CENTRAL ILLINOIS — As a youth with autism, Taylor Duncan had trouble fitting in on the baseball diamond, but he always had a passion for the sport.
His goal in life now is to continue to expand his fledgling Alternative Baseball league, which gives those 15 years old and up with autism or other disabilities an opportunity to play.
The Georgia native wants to expand the league, which is already in 12 states, to 21 more, including Central Illinois.
“We want to make sure that everyone has a true opportunity to participate, because nobody should be shortchanged from having the opportunity to play traditional sports,” said Duncan.
Players are already lining up to take part. Next up is finding a coach, Duncan, the league’s founder and commissioner, said.
“We need a coach or manager to help us get it going. They will spearhead it over in that area, and we will provide resources to recruit players, and we will send them their first dozen balls free,” the Georgia native said.
Those interested in the opportunity – either as players, coaches or umpires – can find more information at www.alternativebaseball.org.
Duncan grew up a fan of the Atlanta Braves and Arizona Diamondbacks, but developmental delays kept him off the field for much of his youth. When finally able to play, he appreciated learning about teamwork and leadership, attributes he wants to pass on.
But playing came at a cost, usually social stigma that came with his condition, which included anxiety and speech issues.
He speaks fine now, and does it loudly for his cause.
“We’re going to keep going until we fill every community up,” Duncan said. “We’re not going to stop.”
It’s true baseball, with a few adjustments, including a slightly larger ball.
“We play by Major League rules. We’ve still got base stealing; we’ve got balks; there’s the four-pitch intentional walk,” Duncan said.
And, in a page taken from more informal pickup and sandlot ball, the home team is determined with an old fashioned, hand-over-hand bat toss. Whoever ends up with their hand at the top chooses.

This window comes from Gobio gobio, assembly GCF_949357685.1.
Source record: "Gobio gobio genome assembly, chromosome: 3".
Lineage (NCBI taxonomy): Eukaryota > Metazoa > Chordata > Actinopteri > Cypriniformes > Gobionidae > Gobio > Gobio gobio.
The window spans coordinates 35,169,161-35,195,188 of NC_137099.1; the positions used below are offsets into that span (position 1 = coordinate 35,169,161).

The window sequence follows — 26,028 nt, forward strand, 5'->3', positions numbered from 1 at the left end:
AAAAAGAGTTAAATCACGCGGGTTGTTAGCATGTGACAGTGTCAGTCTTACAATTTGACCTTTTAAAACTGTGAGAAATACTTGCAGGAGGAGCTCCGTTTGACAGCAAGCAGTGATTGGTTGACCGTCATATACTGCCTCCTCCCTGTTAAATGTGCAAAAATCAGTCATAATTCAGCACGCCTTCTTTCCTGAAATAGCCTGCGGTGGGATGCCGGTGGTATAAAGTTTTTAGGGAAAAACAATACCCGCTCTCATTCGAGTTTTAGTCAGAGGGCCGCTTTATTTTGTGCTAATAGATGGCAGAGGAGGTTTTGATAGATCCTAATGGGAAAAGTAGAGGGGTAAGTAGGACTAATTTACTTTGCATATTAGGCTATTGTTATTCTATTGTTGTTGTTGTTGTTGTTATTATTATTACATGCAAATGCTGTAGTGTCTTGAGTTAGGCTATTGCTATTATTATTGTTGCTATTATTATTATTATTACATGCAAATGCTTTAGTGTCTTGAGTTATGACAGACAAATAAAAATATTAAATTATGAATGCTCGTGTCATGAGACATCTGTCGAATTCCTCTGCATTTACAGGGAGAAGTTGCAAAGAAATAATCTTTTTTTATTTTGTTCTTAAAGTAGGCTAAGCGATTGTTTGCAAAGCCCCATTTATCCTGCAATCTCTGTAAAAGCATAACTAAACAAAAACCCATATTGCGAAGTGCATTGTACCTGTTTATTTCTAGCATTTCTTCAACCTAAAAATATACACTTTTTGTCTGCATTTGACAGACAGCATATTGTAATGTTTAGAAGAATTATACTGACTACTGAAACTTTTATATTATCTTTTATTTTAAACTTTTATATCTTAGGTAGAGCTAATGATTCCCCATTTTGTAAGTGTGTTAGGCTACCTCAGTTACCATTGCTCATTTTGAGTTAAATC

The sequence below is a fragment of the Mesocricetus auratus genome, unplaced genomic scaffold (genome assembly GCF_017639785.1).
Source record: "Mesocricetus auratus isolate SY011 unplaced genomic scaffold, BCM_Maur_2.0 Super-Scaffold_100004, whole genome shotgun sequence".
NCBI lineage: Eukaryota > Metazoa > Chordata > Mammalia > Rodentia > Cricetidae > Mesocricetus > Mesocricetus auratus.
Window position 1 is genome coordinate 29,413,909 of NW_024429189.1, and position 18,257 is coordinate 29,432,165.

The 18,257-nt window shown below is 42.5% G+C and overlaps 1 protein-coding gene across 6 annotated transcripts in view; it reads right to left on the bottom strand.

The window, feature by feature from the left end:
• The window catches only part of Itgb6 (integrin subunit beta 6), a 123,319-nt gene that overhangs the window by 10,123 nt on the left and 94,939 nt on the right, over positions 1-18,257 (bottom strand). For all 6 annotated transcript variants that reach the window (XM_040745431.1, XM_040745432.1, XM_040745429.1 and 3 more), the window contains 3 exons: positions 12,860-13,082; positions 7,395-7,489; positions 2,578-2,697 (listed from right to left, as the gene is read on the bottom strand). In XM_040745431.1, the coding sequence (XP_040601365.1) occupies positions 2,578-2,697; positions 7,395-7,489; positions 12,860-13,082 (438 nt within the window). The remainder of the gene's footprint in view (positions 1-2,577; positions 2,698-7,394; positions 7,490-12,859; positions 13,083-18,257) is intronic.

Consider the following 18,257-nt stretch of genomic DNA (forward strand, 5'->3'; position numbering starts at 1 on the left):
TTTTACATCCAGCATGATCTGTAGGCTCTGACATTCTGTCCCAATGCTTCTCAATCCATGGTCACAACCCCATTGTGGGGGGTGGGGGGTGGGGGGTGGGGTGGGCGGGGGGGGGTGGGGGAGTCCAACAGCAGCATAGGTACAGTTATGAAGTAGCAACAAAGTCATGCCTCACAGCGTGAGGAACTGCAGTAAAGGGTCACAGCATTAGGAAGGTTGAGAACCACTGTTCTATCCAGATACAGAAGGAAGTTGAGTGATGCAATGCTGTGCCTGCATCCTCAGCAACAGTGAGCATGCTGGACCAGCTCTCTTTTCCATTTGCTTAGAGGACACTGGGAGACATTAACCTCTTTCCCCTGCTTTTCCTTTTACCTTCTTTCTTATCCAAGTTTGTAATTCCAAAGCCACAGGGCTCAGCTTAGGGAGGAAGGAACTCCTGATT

Before each game, each batter can opt for pitches to come in fast, slower or can hit off a tee. Games are seven or nine innings, and there are unlimited designated hitters to give everyone a chance to participate.
Competitors must be at least 15 years of age, but there is no upper age limit, with some in their 60s getting on the field for some teams.
Duncan said the effort started in 2016 as a local awareness campaign in his hometown of Dallas, Ga., with just seven players. Now there are 20 teams in 12 states, with goals to expand that to 82 teams in 33 states this year. He also dreams of teams in other countries like Japan, where there has been some interest.
He is not terribly surprised how quickly the effort has grown.
“I realized this wasn’t going to be some local awareness campaign. This was going to fulfill a national need, because there’s nowhere even near enough services in the country to be able to serve those after high school, because services often crater after high school,” Duncan said.
About the Alternative Baseball League
In 2016, The idea of Alternative Baseball® originated in Dallas, Ga. by Taylor Duncan, a young man on the autism spectrum. Taylor always wanted to play traditional sports growing up, but was often denied opportunities due to the commonly low perception of what one with autism can and cannot accomplish.
With his positive experiences in baseball and slow-pitch softball across the Southeast region, Taylor decided it was time to give those opportunities to other teens and adults (ages 15+) just like him to play in a traditional baseball setting free of judgment, instead focusing on physical and social skills growth through the hands-on authentic experience in all practices and games. Some of the players have since taken their skills to apply into other areas in life off the baseball diamond, including employment.
Players can be of any experience to participate. Games are played using the classic version of the Professional Baseball Rules. Many games are played between seven to nine innings. Players pitch and catch behind the plate in Alternative Baseball.
Today, the program is setting up new programs in 12-plus states across the country with many more on the way.